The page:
As he defeated and erased political, cultural, national, and racial lines, man was freed. From himself. What appeared to be metal shackles blew into the wind as mere sand-dust. An illusion.

Man had suffered from the Spanish Inquisition, the Dark Ages, the brute dogmas and lies of Supreme Authority. Physical torture, and brainwashing, that altered his reality. Freedom reconfigured perceptions.

The late President Ronald Reagan with Michael Jackson


Man in the Mirror

I’m Gonna Make A Change,
For Once In My Life
It’s Gonna Feel Real Good,
Gonna Make A Difference
Gonna Make It Right . . .

. . . .

I See The Kids In The Street,
With Not Enough To Eat
Who Am I, To Be Blind?
Pretending Not To See
Their Needs
. . . .

I’m Starting With The Man In
The Mirror
I’m Asking Him To Change
His Ways


Michael’s song-messages implored us to undergo the full zest of the human experience . . . that what is possible lies beyond our own neighborhoods, our own familiar mores, and constricted awareness.


Don’t Stop ‘Til You Get Enough

Keep On With The Force Don’t Stop
Don’t Stop ‘Til You Get Enough
Keep On With The Force Don’t Stop
Don’t Stop ‘Til You Get Enough


We could go on and on with an endless listing of classics.

Heal the World

Wanna Be Startin’ Something

Billie Jean

Rock With You

Human Nature

Dirty Diana

Michael Jackson made my childhood magical. His rides on Disneyland confirmed that magic did exist. Fairytales came true. The impossible was just around the corner. Paradise on earth could happen.

There is a custom-made frontier out in front of us, if we searched hard enough and if we had the courage to test its mettle.

I must confess.

When I was in the 3rd or 4th grade, I had a three-member dance group, and we danced and performed to Michael Jackson’s “Bad” in front of our class’ parents.

In any other circumstance, I would have been shy and reserved. The Michael Jackson persona gave me confidence, I was able to execute and perform with pride and joy.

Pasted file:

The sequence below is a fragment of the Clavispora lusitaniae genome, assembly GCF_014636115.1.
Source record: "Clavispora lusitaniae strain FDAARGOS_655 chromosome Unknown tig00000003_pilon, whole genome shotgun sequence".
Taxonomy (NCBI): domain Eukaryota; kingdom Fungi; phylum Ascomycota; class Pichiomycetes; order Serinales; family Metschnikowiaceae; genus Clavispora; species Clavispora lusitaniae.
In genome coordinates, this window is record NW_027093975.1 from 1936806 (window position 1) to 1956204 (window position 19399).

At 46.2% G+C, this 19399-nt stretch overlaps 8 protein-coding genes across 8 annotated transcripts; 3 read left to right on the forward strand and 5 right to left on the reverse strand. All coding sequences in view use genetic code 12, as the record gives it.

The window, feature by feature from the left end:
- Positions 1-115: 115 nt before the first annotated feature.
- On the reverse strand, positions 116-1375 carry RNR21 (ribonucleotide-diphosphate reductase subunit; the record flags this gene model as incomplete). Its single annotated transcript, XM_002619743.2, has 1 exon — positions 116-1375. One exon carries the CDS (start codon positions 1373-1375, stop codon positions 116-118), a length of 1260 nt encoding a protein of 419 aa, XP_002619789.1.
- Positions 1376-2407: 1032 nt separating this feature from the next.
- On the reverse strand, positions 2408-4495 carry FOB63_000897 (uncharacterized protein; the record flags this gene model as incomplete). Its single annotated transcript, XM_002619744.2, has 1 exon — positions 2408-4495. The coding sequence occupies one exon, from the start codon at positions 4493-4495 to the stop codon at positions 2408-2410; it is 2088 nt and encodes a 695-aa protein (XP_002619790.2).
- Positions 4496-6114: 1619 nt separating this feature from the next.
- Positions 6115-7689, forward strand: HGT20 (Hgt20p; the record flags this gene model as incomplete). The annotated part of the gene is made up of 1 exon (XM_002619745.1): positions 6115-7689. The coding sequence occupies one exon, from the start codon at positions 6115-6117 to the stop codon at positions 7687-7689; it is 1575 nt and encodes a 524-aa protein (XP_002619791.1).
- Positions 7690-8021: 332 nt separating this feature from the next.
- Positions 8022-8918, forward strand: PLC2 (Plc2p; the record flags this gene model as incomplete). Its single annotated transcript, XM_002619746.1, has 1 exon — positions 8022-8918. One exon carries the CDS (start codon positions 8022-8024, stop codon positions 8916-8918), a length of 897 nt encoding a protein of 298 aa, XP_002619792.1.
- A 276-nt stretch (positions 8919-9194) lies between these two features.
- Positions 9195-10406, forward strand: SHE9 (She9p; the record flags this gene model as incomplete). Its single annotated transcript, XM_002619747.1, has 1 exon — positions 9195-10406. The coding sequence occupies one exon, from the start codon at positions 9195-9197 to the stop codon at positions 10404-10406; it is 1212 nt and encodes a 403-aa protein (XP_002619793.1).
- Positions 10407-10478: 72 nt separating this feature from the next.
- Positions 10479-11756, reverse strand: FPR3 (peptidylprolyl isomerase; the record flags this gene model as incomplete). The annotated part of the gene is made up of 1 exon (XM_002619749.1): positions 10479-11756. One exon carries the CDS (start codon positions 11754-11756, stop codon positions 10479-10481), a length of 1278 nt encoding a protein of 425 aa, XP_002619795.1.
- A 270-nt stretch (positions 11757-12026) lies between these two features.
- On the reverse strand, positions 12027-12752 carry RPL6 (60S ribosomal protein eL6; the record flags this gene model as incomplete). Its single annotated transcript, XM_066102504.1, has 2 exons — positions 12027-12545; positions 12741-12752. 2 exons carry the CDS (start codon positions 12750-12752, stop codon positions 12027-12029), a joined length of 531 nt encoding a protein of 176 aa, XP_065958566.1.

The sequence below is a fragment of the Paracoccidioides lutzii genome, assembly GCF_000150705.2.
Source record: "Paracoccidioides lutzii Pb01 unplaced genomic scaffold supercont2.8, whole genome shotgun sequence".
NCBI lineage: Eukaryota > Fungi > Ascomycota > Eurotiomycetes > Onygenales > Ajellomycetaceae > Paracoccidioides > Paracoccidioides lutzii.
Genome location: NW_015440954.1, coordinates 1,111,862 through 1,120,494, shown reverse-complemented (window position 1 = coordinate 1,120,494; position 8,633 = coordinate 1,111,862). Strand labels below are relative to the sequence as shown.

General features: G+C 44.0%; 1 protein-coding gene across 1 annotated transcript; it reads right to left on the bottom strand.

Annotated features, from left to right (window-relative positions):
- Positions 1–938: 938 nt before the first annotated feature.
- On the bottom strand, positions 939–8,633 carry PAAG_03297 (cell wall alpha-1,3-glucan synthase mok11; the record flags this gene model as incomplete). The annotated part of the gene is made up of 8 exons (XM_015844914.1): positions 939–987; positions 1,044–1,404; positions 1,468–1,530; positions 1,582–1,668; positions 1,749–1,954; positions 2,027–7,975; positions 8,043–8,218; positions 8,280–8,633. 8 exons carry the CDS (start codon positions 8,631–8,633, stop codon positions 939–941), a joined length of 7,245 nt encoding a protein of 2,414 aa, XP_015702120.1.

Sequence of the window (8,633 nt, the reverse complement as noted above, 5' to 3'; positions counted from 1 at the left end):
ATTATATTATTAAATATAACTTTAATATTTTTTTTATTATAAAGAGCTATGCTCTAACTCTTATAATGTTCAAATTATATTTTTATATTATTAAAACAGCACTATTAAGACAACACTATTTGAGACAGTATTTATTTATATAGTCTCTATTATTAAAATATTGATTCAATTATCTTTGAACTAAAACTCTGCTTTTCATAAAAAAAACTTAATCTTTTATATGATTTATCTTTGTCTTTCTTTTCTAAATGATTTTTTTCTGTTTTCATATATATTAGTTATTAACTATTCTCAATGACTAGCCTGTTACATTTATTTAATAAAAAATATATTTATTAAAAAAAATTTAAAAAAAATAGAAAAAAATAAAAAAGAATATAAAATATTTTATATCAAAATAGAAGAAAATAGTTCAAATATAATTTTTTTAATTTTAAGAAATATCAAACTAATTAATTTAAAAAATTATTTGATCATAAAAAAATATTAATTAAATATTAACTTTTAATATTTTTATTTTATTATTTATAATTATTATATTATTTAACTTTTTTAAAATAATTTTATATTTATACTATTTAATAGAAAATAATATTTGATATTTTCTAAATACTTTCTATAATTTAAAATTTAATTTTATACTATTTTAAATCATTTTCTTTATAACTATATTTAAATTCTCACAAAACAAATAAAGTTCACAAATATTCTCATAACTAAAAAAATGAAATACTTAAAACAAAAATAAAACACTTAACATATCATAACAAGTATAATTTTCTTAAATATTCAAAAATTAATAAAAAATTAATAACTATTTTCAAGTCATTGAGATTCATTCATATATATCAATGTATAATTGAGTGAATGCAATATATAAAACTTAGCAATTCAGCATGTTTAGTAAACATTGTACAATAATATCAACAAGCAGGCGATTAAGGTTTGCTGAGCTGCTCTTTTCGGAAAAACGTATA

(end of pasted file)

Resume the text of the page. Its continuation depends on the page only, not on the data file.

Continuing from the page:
Michael Jackson inspired humanity to believe in itself.

A simple glimpse of the King of Pop would have been enough. He was the most unique expression of the human mind, of human potentiality, of what lied just beyond the human frontier.

That it was reported that he suffered an apparent cardiac arrest last Thursday afternoon, I was at a bar, grabbing a few beers after a hard day’s work. The initial thoughts were that of curiosity. Moments later, it was announced by CNN that he was dead. Shock ensued. A somber sort of energy dragged my spirits down, like some magnetic force was pulling me closer to the ground.

Michael Joseph Jackson – 1958 to 2009 – was unlike any of us. Each of us belong to a certain mold, expected of us. Not Michael.

He broke barriers, he broke records, he broke through limitations.

That he was beyond regal and magnificent in his bearing and outfit does not belie what was inside the man. Associates regarded him as the most gentle, sweetest, and well-intentioned being on the planet. MTV personality John Norris recalled that adult Michael was extremely shy, cautious, and reserved when interacting with people, and even more so when the cameras went on.

Perhaps, rightfully so. Adulthood indoctrinates the common man to lower his standards. Temptations teach us that it is alright to reduce any vestige of morality and accept lying, cheating, and un-gentlemanly behavior as an acceptable means of getting ahead, or fulfilling our selfish little desires. We eventually get screwed bad. The trusting child in us gets destroyed in the process. We screw others in revenge.

Especially when we are around wealthy, beautiful, and famous people. The fangs come out. People take advantage. Hidden motivations are manifested manipulatively. It is the grand royal courtesan scheming and acting with Machiavellian blood-thirst.

Michael Jackson was repulsed. He retreated, and isolated. He maintained his standards. He continued to strive to improve on those standards. In his perfectionist pursuits he was unfamiliar with rest. He subscribed to a deadly cocktail of anti-depressants, pain killers, and any other chemical-medicines that temporarily reduced his obsessive compulsive behavior.

Our idol fell. He paid the highest price for those standards. He maintained his integrity, and he kept true to himself.

Michael Jackson sold over 750 million albums. That is one of the most astonishing feats ever accorded in the history of man.

His death means that a major and treasured part of our childhoods is also dead. Such is priceless and irreplaceable.

No amount of money or success can ever replace the sense of wonder, sense of possibilities, innocent love, and magic that comes with it.

Michael Jackson has passed away. We did too.–Michael-Jackson-inspired-humanity-to-believe-in-itself-page-2